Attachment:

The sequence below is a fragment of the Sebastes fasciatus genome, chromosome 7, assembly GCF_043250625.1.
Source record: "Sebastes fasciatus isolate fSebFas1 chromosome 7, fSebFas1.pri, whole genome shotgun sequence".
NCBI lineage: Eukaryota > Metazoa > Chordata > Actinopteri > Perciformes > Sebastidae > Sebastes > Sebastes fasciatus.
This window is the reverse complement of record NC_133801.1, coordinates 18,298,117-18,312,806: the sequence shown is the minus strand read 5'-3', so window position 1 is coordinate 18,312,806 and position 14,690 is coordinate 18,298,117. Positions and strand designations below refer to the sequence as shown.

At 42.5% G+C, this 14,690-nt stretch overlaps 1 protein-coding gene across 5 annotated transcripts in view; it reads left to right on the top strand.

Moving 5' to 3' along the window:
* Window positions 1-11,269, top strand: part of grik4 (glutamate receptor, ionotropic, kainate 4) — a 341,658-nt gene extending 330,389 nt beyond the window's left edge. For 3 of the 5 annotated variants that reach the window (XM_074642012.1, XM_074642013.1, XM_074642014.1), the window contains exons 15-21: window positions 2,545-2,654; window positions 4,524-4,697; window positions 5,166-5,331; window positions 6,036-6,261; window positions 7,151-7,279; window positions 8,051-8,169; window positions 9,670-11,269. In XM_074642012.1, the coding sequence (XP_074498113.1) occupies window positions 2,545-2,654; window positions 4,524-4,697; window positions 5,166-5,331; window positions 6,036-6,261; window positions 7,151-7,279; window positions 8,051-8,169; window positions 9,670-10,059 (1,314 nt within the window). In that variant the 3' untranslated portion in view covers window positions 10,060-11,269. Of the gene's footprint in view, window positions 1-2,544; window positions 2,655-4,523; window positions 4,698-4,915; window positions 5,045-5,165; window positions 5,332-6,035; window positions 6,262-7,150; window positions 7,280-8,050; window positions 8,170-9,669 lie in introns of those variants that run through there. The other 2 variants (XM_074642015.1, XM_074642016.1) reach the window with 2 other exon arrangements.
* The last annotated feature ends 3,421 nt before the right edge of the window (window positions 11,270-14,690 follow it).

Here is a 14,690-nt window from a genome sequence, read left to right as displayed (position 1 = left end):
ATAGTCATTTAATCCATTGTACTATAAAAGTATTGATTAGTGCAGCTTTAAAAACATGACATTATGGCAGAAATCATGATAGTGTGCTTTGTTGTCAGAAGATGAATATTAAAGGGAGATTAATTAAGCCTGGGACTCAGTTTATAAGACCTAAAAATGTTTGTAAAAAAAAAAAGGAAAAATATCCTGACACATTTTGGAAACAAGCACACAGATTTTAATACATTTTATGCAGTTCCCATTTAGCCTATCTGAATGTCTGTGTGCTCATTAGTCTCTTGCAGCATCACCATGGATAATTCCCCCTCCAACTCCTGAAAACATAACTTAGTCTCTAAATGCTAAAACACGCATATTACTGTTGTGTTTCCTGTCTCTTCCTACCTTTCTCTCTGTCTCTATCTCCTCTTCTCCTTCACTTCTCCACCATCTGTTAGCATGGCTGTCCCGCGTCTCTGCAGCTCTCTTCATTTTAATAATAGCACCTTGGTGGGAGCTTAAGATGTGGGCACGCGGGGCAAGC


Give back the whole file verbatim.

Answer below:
The sequence below is a fragment of the Sebastes fasciatus genome, chromosome 7, assembly GCF_043250625.1.
Source record: "Sebastes fasciatus isolate fSebFas1 chromosome 7, fSebFas1.pri, whole genome shotgun sequence".
NCBI lineage: Eukaryota > Metazoa > Chordata > Actinopteri > Perciformes > Sebastidae > Sebastes > Sebastes fasciatus.
This window is the reverse complement of record NC_133801.1, coordinates 18,298,117-18,312,806: the sequence shown is the minus strand read 5'-3', so window position 1 is coordinate 18,312,806 and position 14,690 is coordinate 18,298,117. Positions and strand designations below refer to the sequence as shown.

At 42.5% G+C, this 14,690-nt stretch overlaps 1 protein-coding gene across 5 annotated transcripts in view; it reads left to right on the top strand.

Moving 5' to 3' along the window:
* Window positions 1-11,269, top strand: part of grik4 (glutamate receptor, ionotropic, kainate 4) — a 341,658-nt gene extending 330,389 nt beyond the window's left edge. For 3 of the 5 annotated variants that reach the window (XM_074642012.1, XM_074642013.1, XM_074642014.1), the window contains exons 15-21: window positions 2,545-2,654; window positions 4,524-4,697; window positions 5,166-5,331; window positions 6,036-6,261; window positions 7,151-7,279; window positions 8,051-8,169; window positions 9,670-11,269. In XM_074642012.1, the coding sequence (XP_074498113.1) occupies window positions 2,545-2,654; window positions 4,524-4,697; window positions 5,166-5,331; window positions 6,036-6,261; window positions 7,151-7,279; window positions 8,051-8,169; window positions 9,670-10,059 (1,314 nt within the window). In that variant the 3' untranslated portion in view covers window positions 10,060-11,269. Of the gene's footprint in view, window positions 1-2,544; window positions 2,655-4,523; window positions 4,698-4,915; window positions 5,045-5,165; window positions 5,332-6,035; window positions 6,262-7,150; window positions 7,280-8,050; window positions 8,170-9,669 lie in introns of those variants that run through there. The other 2 variants (XM_074642015.1, XM_074642016.1) reach the window with 2 other exon arrangements.
* The last annotated feature ends 3,421 nt before the right edge of the window (window positions 11,270-14,690 follow it).

Here is a 14,690-nt window from a genome sequence, read left to right as displayed (position 1 = left end):
ATAGTCATTTAATCCATTGTACTATAAAAGTATTGATTAGTGCAGCTTTAAAAACATGACATTATGGCAGAAATCATGATAGTGTGCTTTGTTGTCAGAAGATGAATATTAAAGGGAGATTAATTAAGCCTGGGACTCAGTTTATAAGACCTAAAAATGTTTGTAAAAAAAAAAAGGAAAAATATCCTGACACATTTTGGAAACAAGCACACAGATTTTAATACATTTTATGCAGTTCCCATTTAGCCTATCTGAATGTCTGTGTGCTCATTAGTCTCTTGCAGCATCACCATGGATAATTCCCCCTCCAACTCCTGAAAACATAACTTAGTCTCTAAATGCTAAAACACGCATATTACTGTTGTGTTTCCTGTCTCTTCCTACCTTTCTCTCTGTCTCTATCTCCTCTTCTCCTTCACTTCTCCACCATCTGTTAGCATGGCTGTCCCGCGTCTCTGCAGCTCTCTTCATTTTAATAATAGCACCTTGGTGGGAGCTTAAGATGTGGGCACGCGGGGCAAGC